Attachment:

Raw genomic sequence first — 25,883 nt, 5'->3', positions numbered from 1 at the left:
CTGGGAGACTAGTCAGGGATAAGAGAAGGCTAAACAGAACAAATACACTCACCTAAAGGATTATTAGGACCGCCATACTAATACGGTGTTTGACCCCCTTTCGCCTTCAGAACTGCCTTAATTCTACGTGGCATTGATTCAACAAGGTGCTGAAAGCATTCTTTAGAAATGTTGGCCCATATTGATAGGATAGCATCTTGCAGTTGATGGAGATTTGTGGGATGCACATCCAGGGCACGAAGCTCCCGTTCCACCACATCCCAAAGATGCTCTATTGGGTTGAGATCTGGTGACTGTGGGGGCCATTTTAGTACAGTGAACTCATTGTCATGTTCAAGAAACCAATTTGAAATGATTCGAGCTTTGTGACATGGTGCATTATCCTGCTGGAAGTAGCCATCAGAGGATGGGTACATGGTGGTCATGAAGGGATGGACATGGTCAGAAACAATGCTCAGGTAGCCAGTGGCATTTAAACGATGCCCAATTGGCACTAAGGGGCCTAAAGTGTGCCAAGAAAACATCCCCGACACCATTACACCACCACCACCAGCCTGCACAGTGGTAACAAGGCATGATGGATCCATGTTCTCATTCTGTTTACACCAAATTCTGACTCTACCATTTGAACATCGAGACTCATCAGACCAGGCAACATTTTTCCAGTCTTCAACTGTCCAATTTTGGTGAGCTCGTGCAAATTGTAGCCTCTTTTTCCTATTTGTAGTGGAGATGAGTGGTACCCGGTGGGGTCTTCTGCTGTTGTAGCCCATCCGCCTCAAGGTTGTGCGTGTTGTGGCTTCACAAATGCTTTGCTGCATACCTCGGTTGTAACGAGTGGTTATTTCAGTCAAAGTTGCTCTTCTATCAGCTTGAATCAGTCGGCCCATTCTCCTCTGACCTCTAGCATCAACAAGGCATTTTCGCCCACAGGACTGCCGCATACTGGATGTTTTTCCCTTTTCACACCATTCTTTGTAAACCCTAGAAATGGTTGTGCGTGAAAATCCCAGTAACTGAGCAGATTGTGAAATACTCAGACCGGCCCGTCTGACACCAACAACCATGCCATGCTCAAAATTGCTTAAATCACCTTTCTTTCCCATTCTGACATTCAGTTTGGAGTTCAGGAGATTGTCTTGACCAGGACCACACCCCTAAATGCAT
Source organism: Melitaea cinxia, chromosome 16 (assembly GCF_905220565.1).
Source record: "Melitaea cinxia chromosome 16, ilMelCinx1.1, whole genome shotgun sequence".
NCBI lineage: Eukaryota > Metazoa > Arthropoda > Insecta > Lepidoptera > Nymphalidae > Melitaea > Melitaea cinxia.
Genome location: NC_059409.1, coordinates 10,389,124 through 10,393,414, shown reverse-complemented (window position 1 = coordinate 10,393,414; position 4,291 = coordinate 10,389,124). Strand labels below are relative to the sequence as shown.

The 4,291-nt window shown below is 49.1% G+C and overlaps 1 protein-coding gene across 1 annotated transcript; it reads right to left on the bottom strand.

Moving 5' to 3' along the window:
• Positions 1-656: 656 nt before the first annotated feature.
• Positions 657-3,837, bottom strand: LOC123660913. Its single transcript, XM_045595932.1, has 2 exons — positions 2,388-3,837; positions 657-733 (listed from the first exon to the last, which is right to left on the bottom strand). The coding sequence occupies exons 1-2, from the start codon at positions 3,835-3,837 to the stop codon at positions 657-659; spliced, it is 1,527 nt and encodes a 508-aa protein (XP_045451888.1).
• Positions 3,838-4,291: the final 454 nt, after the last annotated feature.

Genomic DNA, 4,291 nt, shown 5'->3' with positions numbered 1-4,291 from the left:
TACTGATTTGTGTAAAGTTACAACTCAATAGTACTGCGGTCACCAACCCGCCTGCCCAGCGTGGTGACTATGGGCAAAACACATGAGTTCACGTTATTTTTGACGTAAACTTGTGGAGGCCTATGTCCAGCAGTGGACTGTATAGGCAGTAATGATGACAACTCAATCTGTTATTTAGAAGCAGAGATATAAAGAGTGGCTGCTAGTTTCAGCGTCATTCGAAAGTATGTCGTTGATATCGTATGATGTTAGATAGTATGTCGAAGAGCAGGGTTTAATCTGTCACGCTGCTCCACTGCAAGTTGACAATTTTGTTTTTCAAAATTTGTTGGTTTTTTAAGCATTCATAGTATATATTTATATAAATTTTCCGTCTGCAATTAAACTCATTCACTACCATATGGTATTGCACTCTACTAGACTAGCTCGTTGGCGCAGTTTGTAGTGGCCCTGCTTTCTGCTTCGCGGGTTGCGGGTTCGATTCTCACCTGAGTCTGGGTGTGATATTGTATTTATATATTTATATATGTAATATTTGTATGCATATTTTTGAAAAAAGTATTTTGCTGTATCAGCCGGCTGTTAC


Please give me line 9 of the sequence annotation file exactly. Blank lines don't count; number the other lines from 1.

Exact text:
• Positions 1-656: 656 nt before the first annotated feature.